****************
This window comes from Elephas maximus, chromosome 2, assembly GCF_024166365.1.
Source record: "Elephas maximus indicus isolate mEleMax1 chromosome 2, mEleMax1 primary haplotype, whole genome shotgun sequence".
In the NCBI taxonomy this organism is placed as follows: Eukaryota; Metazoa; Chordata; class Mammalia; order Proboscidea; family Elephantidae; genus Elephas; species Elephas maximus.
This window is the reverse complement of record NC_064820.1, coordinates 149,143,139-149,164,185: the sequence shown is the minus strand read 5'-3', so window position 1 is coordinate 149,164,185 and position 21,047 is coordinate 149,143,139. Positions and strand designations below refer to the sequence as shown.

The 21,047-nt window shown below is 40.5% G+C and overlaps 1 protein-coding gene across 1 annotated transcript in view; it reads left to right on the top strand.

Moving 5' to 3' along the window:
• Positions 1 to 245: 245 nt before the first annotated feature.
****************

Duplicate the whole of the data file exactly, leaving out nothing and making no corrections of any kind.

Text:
This window comes from Elephas maximus, chromosome 2, assembly GCF_024166365.1.
Source record: "Elephas maximus indicus isolate mEleMax1 chromosome 2, mEleMax1 primary haplotype, whole genome shotgun sequence".
In the NCBI taxonomy this organism is placed as follows: Eukaryota; Metazoa; Chordata; class Mammalia; order Proboscidea; family Elephantidae; genus Elephas; species Elephas maximus.
This window is the reverse complement of record NC_064820.1, coordinates 149,143,139-149,164,185: the sequence shown is the minus strand read 5'-3', so window position 1 is coordinate 149,164,185 and position 21,047 is coordinate 149,143,139. Positions and strand designations below refer to the sequence as shown.

The 21,047-nt window shown below is 40.5% G+C and overlaps 1 protein-coding gene across 1 annotated transcript in view; it reads left to right on the top strand.

Moving 5' to 3' along the window:
• Positions 1 to 245: 245 nt before the first annotated feature.